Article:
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The external pr command formats files for printing or displaying. It reads from the standard input or from a list of files and writes to the standard output. The input is reformatted according to specified options. The formatting is page and file oriented. Textual type formatting, as done by troff, is not performed by pg. The output can be reformatted to multiple columns, with or without headers and footers, indented, and double spaced, among various other formats.
Following is the general format of the pr command.
pr [ [ -col ] [ -wwid ] [ -a ] ] [ +p ] [ -dfprt ] [ -eck ] [ -hhdr ] \ [ -ick ] [ -llen ] [ -nck ] [ -ooffset ] [ -sc ] [ -F ] [ filelist ] \ [ - ] pr [ [ -m ] [ -wwid ] ] [ +p ] [ -dfprt ] [ -eck ] [ -hhdr ] \ [ -ick ] [ -llen ] [ -nck ] [ -ooffset ] [ -sc ] [ -F ] [ file_list ] \ [ - ]
The first format is used to specify the number of columns (-col) to display on the output. The second format displays the output based on the number of input files. If you have three input files, the output is displayed in three columns. The -col option and the -m option are mutually exclusive; that is, you can only use one or the other on the same command line.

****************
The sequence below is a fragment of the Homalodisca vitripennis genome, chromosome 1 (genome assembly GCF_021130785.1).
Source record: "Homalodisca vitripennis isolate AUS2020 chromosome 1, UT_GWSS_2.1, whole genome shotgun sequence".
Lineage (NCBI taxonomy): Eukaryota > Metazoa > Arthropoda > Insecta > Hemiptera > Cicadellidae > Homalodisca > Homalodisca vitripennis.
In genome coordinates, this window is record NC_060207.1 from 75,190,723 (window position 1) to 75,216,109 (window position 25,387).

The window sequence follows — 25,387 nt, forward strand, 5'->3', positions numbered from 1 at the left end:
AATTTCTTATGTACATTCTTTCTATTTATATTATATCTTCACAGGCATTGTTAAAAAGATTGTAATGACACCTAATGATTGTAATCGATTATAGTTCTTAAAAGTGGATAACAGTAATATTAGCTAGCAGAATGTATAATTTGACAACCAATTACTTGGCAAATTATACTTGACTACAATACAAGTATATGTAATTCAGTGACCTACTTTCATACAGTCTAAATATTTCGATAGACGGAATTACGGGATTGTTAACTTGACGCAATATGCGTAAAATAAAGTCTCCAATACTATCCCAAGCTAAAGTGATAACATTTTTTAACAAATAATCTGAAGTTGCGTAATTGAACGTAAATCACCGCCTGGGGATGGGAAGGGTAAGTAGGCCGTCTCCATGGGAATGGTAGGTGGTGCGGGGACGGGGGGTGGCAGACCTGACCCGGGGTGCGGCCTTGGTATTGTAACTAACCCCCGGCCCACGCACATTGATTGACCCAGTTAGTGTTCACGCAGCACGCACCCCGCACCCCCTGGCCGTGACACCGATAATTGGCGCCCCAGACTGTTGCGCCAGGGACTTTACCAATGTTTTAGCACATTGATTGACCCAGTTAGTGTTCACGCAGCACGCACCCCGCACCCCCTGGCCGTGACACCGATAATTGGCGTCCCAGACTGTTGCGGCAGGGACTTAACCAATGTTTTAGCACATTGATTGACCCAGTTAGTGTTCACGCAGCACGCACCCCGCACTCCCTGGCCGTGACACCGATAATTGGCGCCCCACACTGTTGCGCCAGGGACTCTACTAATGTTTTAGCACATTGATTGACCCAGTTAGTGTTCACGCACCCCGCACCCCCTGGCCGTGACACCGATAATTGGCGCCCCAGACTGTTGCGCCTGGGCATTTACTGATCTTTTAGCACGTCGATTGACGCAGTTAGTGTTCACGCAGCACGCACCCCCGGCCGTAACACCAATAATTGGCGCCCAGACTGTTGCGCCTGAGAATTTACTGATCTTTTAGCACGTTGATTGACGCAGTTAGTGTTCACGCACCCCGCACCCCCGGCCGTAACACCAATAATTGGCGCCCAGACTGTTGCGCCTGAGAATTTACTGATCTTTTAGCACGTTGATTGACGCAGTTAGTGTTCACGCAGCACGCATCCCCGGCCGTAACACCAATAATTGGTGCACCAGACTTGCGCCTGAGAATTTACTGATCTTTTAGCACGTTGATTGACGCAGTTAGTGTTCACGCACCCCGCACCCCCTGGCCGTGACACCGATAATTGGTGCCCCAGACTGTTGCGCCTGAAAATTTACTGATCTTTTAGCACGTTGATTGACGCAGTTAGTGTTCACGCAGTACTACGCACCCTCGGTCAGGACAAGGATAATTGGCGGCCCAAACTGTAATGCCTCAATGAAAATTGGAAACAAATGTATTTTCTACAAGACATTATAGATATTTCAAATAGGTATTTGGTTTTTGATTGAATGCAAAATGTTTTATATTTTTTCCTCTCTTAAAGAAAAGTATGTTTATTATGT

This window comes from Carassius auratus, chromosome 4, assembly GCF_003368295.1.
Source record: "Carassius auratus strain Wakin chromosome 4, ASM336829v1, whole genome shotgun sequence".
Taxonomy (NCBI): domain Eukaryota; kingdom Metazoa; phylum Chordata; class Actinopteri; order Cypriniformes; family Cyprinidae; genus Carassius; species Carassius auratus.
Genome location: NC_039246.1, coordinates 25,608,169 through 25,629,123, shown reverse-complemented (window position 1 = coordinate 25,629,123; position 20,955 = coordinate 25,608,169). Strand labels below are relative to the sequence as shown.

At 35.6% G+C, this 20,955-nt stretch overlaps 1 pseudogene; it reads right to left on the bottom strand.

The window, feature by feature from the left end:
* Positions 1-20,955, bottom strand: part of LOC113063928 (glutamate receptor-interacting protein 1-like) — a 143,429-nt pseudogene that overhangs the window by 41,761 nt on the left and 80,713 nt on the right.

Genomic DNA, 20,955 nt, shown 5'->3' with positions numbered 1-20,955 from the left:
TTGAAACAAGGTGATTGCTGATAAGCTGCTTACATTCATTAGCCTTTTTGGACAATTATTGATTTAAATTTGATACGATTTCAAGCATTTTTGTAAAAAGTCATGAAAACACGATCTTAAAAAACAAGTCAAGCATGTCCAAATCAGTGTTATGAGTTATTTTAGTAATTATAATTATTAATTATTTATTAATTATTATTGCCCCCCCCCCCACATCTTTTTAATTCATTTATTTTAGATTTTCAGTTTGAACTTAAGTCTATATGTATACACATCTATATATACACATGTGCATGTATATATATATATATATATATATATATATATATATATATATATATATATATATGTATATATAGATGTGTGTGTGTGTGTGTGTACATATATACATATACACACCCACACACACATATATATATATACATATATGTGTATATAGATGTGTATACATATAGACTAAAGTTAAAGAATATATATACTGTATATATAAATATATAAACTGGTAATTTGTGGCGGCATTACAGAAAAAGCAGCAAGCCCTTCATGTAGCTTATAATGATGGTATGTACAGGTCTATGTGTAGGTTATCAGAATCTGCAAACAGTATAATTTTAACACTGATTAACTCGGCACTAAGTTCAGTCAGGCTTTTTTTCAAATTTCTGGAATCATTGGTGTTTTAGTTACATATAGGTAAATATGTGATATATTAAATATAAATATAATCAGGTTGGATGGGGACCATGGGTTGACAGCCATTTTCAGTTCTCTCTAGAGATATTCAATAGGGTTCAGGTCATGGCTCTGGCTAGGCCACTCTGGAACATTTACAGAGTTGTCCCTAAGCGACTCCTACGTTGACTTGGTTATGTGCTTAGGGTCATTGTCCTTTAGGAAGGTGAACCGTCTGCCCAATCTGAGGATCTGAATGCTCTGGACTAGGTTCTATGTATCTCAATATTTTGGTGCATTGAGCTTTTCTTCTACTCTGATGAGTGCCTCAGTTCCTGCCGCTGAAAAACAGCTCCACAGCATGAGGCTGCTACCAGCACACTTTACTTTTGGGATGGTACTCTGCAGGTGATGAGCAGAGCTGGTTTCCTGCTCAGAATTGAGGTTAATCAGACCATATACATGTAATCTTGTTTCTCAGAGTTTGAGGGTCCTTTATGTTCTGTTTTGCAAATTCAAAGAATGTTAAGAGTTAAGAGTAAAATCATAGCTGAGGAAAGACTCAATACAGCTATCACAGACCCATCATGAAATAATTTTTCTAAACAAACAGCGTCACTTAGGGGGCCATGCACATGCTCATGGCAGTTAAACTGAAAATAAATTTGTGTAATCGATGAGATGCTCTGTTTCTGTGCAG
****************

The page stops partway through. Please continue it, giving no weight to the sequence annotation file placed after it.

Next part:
|pr [ -col ] [ +p ] [ -f ] [ -hhdr ] [ -llen ] [ -m ] [ -sc ]|
|[ -t ] \ [ -wwid ] [ file_list ]|
|The -col option does not appear to work on some BSD type systems.|
The following list describes the options and their arguments that may be used to control how pr functions.
|+p||Begins displaying text at page p. The p must be an integer.
The page numbers are based on the -l and -h options. The default number for
p is 1. For example,
pr +5 infile
skips the first 226 (4 pages * 56 lines per page) lines of input and displays the fifth page of input.
|-col||Displays the output in col columns. The -e and -i options are
assumed. This option cannot be used in conjunction with the -m option. The